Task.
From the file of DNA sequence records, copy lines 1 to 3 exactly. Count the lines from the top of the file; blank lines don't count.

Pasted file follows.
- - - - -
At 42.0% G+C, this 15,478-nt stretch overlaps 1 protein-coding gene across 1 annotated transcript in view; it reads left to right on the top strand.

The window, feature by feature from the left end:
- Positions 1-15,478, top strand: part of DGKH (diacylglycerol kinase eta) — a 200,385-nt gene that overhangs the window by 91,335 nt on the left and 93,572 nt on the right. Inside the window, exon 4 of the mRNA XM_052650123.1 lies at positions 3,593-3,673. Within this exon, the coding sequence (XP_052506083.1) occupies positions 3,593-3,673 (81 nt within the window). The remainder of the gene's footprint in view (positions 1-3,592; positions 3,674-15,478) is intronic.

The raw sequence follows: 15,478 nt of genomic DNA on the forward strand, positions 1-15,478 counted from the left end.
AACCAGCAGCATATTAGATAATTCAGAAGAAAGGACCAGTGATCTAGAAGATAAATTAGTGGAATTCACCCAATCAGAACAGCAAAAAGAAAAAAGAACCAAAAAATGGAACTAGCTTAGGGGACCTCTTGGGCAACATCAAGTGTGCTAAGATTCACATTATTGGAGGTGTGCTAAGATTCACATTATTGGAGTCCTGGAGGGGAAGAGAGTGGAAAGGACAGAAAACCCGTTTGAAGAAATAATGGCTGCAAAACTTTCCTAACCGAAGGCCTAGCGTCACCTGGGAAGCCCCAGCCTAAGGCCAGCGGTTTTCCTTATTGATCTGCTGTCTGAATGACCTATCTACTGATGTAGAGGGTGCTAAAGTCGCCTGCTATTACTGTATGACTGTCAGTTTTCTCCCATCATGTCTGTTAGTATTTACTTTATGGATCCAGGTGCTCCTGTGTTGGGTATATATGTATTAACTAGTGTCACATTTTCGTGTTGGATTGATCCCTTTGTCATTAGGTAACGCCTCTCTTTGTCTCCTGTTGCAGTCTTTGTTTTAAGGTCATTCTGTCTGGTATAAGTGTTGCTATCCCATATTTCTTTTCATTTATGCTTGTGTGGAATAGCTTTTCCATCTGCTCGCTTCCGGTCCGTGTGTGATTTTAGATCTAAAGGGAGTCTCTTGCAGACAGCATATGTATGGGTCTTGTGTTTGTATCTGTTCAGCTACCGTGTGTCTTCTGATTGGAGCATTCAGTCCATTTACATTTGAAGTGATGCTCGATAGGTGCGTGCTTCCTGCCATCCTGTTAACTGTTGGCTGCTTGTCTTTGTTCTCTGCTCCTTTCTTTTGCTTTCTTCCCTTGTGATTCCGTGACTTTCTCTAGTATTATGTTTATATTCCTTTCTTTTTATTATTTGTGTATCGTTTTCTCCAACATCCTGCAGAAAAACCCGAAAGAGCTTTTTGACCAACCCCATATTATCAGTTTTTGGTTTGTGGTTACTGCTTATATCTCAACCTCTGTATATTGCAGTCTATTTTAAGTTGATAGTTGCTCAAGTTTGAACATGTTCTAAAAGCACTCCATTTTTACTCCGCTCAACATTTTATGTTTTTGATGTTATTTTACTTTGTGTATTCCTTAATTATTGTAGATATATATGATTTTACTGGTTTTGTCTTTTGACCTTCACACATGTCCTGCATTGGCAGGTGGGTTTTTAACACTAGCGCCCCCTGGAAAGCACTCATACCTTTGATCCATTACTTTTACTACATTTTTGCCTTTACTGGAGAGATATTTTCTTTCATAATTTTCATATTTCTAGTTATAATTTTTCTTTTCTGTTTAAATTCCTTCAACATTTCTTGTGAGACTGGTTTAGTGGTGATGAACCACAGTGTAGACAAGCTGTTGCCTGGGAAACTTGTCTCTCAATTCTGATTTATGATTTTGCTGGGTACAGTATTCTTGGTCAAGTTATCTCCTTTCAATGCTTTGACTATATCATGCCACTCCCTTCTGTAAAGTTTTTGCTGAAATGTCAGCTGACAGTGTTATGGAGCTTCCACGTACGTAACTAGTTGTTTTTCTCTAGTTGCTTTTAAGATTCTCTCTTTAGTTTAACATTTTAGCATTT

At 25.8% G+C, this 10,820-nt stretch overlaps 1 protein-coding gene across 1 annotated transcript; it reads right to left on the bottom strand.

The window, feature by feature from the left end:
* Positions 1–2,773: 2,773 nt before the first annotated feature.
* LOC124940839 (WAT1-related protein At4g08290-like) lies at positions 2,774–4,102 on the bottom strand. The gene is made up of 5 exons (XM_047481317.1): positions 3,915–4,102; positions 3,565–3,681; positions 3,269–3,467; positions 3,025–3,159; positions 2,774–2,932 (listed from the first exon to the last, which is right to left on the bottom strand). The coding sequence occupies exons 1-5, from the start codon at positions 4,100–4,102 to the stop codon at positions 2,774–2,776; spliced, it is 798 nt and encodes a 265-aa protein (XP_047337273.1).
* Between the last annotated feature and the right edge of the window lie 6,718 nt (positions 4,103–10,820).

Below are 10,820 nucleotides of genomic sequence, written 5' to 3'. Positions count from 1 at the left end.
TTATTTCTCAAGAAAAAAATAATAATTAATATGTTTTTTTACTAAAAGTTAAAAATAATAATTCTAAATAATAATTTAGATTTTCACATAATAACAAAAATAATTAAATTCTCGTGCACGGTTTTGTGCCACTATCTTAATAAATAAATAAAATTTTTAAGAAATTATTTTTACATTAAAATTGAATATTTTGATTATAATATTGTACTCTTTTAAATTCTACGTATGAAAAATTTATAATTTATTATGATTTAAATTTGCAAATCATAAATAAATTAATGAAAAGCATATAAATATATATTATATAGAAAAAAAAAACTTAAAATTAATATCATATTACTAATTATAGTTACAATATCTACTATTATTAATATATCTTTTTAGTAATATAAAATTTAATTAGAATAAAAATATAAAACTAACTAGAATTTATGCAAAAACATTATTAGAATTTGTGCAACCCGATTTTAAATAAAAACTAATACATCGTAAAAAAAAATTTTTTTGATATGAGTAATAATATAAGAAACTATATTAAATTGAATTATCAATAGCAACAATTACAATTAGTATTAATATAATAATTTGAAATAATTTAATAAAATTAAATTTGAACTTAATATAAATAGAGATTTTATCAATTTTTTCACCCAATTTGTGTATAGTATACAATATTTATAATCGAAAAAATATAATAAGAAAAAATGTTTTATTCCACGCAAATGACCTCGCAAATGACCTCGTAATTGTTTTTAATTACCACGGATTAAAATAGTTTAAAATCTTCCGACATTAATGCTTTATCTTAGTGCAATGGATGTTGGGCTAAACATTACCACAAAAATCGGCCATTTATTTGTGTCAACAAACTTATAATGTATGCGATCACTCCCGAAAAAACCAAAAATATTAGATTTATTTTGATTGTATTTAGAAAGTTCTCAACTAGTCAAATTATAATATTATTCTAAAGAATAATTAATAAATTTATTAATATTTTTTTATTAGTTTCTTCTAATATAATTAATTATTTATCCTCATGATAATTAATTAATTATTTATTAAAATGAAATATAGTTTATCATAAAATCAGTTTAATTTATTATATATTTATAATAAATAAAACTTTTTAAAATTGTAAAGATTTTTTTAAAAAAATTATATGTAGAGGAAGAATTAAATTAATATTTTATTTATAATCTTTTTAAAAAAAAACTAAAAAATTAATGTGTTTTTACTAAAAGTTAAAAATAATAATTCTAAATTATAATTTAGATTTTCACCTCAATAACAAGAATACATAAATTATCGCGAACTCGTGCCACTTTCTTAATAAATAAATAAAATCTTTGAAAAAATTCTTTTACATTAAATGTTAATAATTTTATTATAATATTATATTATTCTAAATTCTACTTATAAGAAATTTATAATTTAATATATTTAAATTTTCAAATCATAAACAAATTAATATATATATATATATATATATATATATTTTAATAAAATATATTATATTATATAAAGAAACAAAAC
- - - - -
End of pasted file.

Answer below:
At 42.0% G+C, this 15,478-nt stretch overlaps 1 protein-coding gene across 1 annotated transcript in view; it reads left to right on the top strand.

The window, feature by feature from the left end:
- Positions 1-15,478, top strand: part of DGKH (diacylglycerol kinase eta) — a 200,385-nt gene that overhangs the window by 91,335 nt on the left and 93,572 nt on the right. Inside the window, exon 4 of the mRNA XM_052650123.1 lies at positions 3,593-3,673. Within this exon, the coding sequence (XP_052506083.1) occupies positions 3,593-3,673 (81 nt within the window). The remainder of the gene's footprint in view (positions 1-3,592; positions 3,674-15,478) is intronic.